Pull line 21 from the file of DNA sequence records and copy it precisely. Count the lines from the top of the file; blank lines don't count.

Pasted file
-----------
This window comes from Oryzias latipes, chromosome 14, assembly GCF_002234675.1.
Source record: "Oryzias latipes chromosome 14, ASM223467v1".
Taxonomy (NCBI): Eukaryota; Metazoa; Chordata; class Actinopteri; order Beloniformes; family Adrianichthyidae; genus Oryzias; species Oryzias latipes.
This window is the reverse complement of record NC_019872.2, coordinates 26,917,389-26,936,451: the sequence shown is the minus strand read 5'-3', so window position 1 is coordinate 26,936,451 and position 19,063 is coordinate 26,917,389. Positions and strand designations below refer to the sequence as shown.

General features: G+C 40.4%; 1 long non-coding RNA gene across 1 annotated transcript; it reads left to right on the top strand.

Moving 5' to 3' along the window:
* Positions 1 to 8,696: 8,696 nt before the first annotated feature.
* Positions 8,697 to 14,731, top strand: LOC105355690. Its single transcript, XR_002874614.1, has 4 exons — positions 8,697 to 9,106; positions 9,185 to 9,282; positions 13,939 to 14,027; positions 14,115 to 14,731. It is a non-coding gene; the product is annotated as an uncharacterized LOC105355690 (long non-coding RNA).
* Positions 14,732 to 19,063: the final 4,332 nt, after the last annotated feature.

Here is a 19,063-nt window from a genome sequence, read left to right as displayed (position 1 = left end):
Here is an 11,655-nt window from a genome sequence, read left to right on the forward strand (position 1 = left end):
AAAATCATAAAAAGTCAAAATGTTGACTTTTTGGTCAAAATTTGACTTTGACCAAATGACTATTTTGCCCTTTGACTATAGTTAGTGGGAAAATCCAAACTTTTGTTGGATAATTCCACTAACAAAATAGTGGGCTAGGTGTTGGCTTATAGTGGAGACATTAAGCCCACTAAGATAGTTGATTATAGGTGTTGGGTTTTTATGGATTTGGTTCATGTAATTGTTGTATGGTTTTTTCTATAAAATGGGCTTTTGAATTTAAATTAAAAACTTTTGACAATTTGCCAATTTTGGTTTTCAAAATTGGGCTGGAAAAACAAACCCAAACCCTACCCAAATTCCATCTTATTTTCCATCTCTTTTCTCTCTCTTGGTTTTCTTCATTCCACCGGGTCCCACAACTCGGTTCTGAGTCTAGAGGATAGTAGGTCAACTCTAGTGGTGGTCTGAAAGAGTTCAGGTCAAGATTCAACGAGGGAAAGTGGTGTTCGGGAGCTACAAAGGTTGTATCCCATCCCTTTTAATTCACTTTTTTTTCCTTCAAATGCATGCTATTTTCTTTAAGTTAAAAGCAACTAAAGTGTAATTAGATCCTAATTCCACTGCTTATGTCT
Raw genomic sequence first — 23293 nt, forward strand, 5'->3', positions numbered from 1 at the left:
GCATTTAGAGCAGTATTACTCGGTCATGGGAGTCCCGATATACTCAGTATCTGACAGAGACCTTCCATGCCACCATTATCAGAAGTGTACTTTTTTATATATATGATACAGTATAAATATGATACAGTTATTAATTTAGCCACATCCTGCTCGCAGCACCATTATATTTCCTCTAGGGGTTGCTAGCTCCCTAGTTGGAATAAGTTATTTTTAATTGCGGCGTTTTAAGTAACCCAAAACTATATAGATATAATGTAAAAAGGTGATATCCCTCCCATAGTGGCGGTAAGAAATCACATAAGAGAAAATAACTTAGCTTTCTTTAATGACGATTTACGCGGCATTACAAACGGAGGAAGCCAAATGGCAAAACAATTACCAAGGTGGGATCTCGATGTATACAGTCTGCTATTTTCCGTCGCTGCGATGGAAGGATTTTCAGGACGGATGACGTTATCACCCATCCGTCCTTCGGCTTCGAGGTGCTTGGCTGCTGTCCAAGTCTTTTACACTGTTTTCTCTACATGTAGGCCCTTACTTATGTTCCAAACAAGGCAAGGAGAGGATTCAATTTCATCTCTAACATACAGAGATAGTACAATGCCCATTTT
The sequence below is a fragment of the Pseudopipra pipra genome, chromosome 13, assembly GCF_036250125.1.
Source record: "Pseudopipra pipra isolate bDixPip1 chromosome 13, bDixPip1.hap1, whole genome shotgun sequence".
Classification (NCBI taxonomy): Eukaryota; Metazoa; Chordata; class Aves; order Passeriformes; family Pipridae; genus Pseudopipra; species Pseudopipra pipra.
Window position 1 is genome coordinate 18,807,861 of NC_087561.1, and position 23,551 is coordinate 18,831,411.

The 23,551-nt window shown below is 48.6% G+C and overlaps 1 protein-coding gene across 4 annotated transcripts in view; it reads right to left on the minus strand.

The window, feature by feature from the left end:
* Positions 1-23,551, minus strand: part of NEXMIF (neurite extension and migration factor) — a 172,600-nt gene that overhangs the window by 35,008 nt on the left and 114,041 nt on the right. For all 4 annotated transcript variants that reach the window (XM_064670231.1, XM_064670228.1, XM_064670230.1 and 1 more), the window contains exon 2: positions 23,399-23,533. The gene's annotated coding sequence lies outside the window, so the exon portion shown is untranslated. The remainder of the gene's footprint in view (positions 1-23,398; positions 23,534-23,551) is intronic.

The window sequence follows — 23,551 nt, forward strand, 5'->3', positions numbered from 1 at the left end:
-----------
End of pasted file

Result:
* Positions 1-23,551, minus strand: part of NEXMIF (neurite extension and migration factor) — a 172,600-nt gene that overhangs the window by 35,008 nt on the left and 114,041 nt on the right. For all 4 annotated transcript variants that reach the window (XM_064670231.1, XM_064670228.1, XM_064670230.1 and 1 more), the window contains exon 2: positions 23,399-23,533. The gene's annotated coding sequence lies outside the window, so the exon portion shown is untranslated. The remainder of the gene's footprint in view (positions 1-23,398; positions 23,534-23,551) is intronic.